Things to do

Storm watching in Cornwall

When you think of Cornwall, you probably imagine warm, Summer days and long golden beaches. You might think of a lovely spring walk along the beautiful coastline, admiring the calm seas and light breeze. You probably don’t think of crashing waves and amazing storms lashing the dramatic coastline. You also wouldn’t consider going anywhere near these storms if you can help it. But for some, Cornwall’s storms hold an element of wild beauty and, of course, thrilling danger.

Cornwall has always been praised for its dramatic coastline and remembered for its unreliable weather. But after a wave of heavy storms in 2014, the county has seen a growing interest from ‘Storm Chasers’. These people follow storms around the country and beyond. Storms coupled with the beautiful Cornish coasts offer up amazing photo opportunities and a chance to enjoy the county in a very different way. 

Storm chasing (or just watching) makes the most of any kind of weather that the county can throw at you. It’s a great way to get outside whilst staying by the sea even when the weather’s bad, just remember your waterproofs and to wrap up warm. Storm watching can also make a really fun game with kids, such as avoiding getting absolutely soaked by the sea spray from the waves. We have our favourite places to watch the storms: mainly from a cosy seaside cottage wrapped in a blanket with a cup of tea but for the more adventurous these are some of our recommended places to experience a wild Cornish storm.

Porthleven pier

If you’re more interested in a swim than a storm, try out a chilling Christmas Day swim or take a peek at these beautiful wild swimming spots in Cornwall.


If you choose to join in on the excitement of watching a Cornish storm please make sure that safety is your first priority. It really isn’t worth the risk as the sea can be very unpredictable, particularly during bad weather. While watching a storm try to stay away from the waves, a little sea spray won’t hurt you but the power of a wave can drag even the strongest adult out to sea.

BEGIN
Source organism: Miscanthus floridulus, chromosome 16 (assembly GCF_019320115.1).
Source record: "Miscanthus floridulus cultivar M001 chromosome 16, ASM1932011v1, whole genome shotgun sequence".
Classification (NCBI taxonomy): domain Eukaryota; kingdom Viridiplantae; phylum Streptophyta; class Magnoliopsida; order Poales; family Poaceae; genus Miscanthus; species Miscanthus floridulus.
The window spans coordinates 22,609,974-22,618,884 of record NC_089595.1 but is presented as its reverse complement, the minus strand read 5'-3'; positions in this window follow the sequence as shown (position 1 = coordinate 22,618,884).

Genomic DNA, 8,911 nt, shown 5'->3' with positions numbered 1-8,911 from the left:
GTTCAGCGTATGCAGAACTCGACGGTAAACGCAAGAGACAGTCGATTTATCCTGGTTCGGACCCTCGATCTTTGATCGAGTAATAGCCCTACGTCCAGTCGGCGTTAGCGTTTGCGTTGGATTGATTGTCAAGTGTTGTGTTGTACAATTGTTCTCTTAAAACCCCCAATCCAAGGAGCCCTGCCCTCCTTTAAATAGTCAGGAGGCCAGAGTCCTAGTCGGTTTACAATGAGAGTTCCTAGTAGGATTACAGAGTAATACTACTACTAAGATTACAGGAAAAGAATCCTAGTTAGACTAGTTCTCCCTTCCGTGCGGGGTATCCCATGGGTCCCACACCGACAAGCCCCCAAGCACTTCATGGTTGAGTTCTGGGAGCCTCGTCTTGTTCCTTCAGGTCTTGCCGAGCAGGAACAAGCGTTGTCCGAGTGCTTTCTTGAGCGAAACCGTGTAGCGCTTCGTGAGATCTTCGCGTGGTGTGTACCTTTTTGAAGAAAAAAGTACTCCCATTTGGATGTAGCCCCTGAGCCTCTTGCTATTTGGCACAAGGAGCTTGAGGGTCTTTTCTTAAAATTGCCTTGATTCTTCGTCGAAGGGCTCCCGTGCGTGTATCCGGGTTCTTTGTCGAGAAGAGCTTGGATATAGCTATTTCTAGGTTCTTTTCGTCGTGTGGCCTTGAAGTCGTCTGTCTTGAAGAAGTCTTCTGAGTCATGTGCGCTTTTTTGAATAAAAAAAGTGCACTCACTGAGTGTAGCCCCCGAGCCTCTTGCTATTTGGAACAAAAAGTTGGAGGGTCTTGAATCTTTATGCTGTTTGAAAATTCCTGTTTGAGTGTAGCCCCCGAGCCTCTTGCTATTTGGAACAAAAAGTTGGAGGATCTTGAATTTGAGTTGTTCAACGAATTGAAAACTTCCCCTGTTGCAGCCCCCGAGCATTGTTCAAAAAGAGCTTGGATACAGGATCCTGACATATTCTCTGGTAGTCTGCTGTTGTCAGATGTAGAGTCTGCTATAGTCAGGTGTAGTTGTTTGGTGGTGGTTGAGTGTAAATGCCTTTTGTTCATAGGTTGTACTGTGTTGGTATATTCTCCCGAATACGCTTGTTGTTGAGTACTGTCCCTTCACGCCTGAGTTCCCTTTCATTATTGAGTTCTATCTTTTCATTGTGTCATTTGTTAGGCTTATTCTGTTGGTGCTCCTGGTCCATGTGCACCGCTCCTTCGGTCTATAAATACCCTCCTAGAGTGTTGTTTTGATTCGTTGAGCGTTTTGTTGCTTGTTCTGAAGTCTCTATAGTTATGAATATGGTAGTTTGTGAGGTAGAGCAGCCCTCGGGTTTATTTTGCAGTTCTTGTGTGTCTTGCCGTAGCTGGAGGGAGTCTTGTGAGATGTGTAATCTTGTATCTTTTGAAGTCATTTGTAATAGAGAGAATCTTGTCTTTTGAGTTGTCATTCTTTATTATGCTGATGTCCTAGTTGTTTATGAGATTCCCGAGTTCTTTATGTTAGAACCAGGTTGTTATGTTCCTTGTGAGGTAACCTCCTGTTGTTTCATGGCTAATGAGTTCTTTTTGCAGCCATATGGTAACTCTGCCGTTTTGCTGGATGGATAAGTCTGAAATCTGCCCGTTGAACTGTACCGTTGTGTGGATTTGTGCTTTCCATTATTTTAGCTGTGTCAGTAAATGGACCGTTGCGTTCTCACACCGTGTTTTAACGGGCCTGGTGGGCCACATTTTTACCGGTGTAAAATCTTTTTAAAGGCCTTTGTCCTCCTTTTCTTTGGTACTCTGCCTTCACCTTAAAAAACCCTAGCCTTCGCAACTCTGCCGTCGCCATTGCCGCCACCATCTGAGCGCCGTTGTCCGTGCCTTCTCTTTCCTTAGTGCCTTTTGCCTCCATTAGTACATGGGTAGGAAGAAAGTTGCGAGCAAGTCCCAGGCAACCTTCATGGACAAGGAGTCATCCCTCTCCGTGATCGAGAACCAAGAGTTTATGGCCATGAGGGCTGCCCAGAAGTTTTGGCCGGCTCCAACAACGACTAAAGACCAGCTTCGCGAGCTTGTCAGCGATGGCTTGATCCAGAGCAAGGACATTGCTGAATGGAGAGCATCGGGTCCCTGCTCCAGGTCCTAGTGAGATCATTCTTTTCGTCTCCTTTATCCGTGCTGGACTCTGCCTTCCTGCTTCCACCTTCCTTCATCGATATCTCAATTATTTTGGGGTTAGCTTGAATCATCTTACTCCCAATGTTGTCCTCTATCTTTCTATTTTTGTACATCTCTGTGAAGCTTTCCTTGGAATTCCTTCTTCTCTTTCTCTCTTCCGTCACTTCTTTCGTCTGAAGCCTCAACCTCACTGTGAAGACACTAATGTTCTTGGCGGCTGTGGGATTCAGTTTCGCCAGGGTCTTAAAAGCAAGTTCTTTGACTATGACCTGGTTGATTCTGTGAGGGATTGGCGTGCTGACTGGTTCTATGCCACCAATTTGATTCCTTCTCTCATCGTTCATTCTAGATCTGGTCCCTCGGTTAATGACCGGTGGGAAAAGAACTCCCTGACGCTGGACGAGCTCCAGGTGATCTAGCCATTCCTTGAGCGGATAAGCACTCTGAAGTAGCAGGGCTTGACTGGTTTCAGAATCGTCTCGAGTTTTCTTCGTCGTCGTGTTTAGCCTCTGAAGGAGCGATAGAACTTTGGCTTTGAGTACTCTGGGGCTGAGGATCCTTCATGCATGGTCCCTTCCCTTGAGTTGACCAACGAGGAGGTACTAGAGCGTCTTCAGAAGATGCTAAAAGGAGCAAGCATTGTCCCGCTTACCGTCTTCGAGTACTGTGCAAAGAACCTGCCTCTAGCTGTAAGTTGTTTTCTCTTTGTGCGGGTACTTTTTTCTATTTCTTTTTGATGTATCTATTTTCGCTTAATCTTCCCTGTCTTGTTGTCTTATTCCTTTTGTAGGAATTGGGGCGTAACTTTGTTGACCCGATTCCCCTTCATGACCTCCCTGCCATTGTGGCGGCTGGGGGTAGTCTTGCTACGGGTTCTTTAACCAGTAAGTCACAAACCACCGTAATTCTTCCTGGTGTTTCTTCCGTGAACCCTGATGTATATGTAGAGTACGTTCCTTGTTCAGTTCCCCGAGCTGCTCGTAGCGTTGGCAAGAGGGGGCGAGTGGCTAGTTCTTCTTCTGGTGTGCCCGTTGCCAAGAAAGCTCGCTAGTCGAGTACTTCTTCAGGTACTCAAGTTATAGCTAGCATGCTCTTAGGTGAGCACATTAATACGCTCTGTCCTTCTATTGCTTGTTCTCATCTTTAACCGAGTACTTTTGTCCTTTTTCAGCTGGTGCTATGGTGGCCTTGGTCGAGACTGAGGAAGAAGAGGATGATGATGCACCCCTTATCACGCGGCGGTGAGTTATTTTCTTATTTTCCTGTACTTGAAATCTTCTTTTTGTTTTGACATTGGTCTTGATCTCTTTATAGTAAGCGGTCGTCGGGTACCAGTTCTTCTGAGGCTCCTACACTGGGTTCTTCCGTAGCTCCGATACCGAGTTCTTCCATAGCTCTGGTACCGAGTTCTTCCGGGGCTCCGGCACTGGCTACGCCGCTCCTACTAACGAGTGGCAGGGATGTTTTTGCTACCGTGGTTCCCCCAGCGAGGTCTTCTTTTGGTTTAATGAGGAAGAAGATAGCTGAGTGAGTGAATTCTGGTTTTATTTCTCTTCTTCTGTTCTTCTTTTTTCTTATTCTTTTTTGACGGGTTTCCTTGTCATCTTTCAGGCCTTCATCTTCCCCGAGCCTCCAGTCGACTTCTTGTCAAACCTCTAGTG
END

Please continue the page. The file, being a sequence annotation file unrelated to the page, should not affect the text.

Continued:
Throughout our (fairly short) storm watching careers, we’ve found that harbours make the perfect places to find the biggest waves. Porthleven harbour is the ultimate location for dramatic photos and plenty of excitement. The harbour wall provides the perfect conditions for the currents to swell and drive huge waves splashing over the town. When the wind picks up the waves can get up to the magnificent height of the clock tower on the edge of the harbour. Images from previous storms here have made the town a real landmark on the storm chasing map. Porthleven is a great place to get your junior storm chasers excited about the outdoors whilst staying safe on the other side of the harbour or up on the hills. An alternative harbour to try is Mousehole as the sea hits the high side of the harbour wall and cascades over, just make sure you’re not sat on the harbour wall when the storms come in.


Porthleven pier Porthleven beach Storm watching Porthleven


On the north coast, you’re spoilt for choice for where to go first. Sennen cove and Portreath make excellent spots to witness the power of nature. Try to get as high as possible to watch the waves crashing up over the towns and to keep yourselves safe (and maybe a little drier) away from the swelling seas. For spectacular photos with a real Cornish edge head to Botallack to watch the sea wash over the old mining buildings. It’s surprising how these relics of Cornwall’s great mining industry have managed to survive for so long with such a regular battering from nature. Step back in time and take a moment to imagine what it would have been like to be mining in these conditions. 


A dramatic spot for those feeling particularly brave is Lizard Point. The biggest challenge here is getting out of your car and making it down to the point without the wind knocking you over. Once down to the point you can either stick it out in the wild winds or take shelter in the little cafe for a cream tea while you watch the waves batter the cliffs. How cosy. Or if surfing is your thing, the legendary Cribbar, the UK's biggest surf break, in Newquay churns out some gnarly waves when there's a storm brewing. We'd definitely advise leaving the surfboard at home though and wave watching from a safe distance.


Storm watch from the comfort of your sofa in one of our cottages with sea views.


Storm watching at Porthleven


More reading